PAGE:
Esse, Nosse, Posse, Common Wealth for Common People follows last year's Tag Ties and Affective Spies, also hosted in the website of the National Museum of Contemporary Art. The two exhibitions connect on purpose actually as they both relate to the digital networks discussing principal questions and issues around their structures and their functioning. Tag Ties and Affective Spies aimed to present critical approaches by artists on the very features of the social media whereas Esse, Nosse, Posses focuses on the issue of networked economies and today's user generated common wealth.
Esse, Nosse, Posse is however more a platform rather than an exhibition. I saw it as a chance to discuss ideas, notions and opinions and not merely as an opportunity to present online art . For this reason, except for "net art" works, also videos, texts and collaborative platforms are included as initiatives that comment on the topic of common wealth in various ways. Moreover, the platform is open, anyone having a relevant project can submit it , enriching the content. It is an ongoing presentation of resources, of ideas, of inspiring efforts.
From this point of view, this platform will be considered successful if people can learn things from it, share the data and use it, if the works and texts by the contributors meet new audiences, if new collaborations and ideas are born through it. I do not know yet if this happens or if it will happen but my aim was to include interesting content against the info - noise of the social web.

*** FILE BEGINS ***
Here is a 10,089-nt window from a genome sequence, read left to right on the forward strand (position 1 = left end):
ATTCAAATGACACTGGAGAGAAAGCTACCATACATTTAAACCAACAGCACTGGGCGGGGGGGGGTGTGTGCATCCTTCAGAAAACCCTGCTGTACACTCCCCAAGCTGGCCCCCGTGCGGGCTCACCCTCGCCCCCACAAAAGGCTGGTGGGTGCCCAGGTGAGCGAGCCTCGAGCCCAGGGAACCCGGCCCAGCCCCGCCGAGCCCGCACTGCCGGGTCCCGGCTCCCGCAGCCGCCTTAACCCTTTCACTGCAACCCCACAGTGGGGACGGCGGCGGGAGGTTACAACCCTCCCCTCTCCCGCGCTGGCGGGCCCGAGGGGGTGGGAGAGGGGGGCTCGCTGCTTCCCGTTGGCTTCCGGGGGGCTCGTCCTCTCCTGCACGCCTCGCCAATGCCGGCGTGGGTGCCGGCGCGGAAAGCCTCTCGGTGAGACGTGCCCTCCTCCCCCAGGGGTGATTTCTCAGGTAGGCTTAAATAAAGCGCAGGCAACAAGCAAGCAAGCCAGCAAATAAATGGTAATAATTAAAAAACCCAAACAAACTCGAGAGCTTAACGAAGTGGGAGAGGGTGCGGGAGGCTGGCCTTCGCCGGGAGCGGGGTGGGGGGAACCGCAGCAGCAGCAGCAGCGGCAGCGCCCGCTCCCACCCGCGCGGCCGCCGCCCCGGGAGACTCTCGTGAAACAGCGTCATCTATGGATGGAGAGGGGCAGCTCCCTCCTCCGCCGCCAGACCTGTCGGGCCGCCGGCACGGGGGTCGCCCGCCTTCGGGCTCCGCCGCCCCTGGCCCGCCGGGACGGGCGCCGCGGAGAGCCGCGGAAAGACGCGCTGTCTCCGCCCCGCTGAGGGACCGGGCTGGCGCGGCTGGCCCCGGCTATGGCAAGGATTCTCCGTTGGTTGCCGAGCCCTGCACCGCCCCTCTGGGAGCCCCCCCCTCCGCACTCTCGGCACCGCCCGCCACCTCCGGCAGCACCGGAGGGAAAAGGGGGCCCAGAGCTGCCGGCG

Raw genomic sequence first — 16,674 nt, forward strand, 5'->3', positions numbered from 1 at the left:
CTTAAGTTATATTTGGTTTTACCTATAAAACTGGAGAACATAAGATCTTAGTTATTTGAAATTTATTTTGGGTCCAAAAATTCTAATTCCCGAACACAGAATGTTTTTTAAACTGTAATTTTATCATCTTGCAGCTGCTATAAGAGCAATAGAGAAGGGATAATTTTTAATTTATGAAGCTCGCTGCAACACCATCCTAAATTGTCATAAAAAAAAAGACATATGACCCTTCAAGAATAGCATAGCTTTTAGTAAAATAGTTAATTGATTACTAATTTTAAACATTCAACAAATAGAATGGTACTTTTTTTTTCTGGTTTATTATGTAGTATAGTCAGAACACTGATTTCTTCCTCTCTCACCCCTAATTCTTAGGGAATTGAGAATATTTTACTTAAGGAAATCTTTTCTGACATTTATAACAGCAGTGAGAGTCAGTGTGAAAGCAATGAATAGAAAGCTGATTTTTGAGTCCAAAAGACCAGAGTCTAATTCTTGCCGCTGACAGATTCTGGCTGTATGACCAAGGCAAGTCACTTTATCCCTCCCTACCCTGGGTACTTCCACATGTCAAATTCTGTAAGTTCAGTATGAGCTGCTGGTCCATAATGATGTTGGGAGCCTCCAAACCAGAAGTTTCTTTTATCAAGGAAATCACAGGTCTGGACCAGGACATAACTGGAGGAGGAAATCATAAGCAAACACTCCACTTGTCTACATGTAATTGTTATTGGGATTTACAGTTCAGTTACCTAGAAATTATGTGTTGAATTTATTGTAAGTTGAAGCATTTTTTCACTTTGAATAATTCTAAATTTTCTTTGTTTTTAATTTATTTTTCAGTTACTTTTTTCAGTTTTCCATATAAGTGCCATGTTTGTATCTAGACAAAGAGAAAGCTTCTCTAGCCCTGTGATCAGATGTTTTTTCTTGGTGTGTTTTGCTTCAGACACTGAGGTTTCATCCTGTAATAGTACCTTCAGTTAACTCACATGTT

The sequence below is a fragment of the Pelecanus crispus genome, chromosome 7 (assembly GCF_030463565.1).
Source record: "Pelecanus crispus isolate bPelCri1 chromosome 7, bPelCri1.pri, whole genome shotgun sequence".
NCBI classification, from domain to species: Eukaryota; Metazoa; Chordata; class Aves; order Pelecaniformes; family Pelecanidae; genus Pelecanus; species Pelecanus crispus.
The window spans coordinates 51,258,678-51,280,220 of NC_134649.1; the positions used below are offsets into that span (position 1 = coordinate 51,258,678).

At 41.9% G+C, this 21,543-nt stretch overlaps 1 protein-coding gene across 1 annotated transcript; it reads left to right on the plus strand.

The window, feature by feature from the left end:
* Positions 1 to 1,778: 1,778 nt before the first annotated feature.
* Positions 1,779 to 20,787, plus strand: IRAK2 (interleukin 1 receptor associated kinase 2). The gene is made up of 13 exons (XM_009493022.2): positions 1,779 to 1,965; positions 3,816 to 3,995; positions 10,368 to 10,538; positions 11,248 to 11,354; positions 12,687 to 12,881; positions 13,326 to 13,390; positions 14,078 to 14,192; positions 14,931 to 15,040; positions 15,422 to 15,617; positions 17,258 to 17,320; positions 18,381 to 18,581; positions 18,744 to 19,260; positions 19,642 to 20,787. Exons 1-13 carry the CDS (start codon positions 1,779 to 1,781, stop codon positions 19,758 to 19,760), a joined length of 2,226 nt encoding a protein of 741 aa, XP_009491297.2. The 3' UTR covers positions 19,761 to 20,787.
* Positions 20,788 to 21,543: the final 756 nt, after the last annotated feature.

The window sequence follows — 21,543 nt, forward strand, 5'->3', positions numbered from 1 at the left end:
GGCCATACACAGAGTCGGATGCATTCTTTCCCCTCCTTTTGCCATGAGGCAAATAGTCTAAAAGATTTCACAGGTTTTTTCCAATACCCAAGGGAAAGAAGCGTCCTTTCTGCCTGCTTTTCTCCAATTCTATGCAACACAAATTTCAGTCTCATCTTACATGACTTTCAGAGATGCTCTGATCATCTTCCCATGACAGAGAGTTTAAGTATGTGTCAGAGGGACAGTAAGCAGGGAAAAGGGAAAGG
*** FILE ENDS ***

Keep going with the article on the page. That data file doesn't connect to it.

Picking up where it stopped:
In any case, "success" does not get any easier when you do online projects . The National Museum of Contemporary Art the last few years has shown an interest and a commitment for digital and internet culture. The online exhibitions are also hosted in the physical space of the museum but it takes some time to trigger visitors' curiosity and interest. Some people are still very hesitant when confronted with computers in an exhibition space. Even if technology is part of their everyday lives, even if they are connected at home and at work, still in a museum they are reserved. Maybe it's the remains of the white cube culture but this issue is still open for a country like Greece. On the other hand, no one expects visitors to spend an hour viewing an online exhibition in the museum. The point is rather to get informed and follow online activities at their own place and time. The virtual space does not negate the physical one of the museum or the opposite; they interconnect but different opportunities are given in each case.